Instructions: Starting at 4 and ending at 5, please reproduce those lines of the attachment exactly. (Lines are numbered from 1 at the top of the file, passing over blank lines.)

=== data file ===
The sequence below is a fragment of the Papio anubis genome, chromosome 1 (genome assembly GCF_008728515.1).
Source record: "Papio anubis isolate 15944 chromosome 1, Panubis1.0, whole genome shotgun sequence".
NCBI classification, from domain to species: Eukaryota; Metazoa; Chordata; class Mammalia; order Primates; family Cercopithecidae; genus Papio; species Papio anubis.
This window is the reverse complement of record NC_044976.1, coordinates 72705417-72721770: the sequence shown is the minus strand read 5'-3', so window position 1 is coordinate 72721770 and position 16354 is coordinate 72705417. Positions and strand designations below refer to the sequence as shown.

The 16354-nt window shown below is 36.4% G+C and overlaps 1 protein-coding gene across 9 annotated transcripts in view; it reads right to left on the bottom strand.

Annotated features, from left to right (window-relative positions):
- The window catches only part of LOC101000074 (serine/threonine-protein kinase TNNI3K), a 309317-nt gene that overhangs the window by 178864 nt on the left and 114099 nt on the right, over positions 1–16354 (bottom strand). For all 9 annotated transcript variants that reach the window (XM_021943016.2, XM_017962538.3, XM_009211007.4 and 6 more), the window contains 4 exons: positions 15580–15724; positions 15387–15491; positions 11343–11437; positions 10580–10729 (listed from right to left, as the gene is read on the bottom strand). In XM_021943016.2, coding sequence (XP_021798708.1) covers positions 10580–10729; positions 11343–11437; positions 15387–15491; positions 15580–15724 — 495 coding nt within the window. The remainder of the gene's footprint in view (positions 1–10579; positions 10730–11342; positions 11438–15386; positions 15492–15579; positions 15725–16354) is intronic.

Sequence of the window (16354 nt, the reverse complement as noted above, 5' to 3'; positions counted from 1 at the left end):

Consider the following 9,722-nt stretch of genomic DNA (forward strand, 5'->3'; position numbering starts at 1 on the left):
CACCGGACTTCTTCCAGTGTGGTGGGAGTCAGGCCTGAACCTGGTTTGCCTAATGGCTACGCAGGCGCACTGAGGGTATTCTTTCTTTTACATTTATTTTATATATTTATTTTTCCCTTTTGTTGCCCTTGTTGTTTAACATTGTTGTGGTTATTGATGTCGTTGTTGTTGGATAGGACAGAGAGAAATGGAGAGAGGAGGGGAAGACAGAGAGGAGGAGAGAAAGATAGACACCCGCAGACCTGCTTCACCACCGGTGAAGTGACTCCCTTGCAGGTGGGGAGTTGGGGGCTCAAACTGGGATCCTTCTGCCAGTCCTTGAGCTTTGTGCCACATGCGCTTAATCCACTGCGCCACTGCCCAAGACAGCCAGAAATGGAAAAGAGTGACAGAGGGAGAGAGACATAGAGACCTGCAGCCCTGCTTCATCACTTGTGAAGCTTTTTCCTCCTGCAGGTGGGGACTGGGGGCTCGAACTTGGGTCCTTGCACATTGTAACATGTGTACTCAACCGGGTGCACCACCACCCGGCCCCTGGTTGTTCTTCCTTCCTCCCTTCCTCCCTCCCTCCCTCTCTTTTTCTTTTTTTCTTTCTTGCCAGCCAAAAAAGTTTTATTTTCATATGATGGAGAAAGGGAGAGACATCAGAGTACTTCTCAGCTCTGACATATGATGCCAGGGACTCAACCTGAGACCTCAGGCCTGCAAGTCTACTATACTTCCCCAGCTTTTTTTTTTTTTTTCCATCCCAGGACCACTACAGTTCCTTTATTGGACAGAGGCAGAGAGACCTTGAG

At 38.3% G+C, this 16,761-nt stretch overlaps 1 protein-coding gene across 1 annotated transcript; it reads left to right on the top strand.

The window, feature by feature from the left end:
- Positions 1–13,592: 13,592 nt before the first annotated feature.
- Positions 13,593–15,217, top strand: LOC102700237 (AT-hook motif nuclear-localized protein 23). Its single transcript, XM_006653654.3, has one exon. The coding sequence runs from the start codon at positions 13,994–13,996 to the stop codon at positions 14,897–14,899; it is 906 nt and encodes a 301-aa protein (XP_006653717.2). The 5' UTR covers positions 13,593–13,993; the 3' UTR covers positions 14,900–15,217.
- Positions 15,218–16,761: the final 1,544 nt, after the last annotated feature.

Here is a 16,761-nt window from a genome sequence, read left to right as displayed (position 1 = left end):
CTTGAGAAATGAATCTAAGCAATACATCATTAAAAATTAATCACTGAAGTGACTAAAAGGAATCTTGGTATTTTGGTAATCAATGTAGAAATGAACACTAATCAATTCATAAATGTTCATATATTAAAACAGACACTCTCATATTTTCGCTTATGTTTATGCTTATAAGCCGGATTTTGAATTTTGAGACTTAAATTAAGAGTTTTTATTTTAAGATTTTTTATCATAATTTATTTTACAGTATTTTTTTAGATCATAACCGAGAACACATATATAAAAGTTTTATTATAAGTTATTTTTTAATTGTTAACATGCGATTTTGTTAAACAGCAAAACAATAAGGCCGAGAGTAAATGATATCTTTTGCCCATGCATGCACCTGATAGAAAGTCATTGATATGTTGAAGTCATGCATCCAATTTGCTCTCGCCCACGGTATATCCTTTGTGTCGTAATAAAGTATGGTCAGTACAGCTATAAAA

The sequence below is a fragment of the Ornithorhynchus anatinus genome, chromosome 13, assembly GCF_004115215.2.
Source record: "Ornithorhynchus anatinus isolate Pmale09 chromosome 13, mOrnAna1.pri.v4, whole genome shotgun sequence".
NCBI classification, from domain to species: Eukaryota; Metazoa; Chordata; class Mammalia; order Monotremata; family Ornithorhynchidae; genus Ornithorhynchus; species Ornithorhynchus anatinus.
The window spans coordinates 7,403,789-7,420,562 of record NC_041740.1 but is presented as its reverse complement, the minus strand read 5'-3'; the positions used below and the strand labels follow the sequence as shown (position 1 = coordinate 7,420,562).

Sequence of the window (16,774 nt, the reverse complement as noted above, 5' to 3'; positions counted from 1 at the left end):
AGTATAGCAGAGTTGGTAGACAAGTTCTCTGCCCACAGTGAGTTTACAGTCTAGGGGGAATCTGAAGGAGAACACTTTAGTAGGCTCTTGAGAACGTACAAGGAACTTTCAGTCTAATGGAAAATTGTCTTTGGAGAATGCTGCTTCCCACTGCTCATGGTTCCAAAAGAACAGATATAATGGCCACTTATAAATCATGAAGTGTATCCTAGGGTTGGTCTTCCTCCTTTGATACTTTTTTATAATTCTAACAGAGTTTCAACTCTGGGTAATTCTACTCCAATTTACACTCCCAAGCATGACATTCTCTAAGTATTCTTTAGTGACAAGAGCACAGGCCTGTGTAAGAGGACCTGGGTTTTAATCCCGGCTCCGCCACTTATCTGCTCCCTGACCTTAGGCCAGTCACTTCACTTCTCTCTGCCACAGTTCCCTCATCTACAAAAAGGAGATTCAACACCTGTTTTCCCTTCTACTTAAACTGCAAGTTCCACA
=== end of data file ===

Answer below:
This window is the reverse complement of record NC_044976.1, coordinates 72705417-72721770: the sequence shown is the minus strand read 5'-3', so window position 1 is coordinate 72721770 and position 16354 is coordinate 72705417. Positions and strand designations below refer to the sequence as shown.

The 16354-nt window shown below is 36.4% G+C and overlaps 1 protein-coding gene across 9 annotated transcripts in view; it reads right to left on the bottom strand.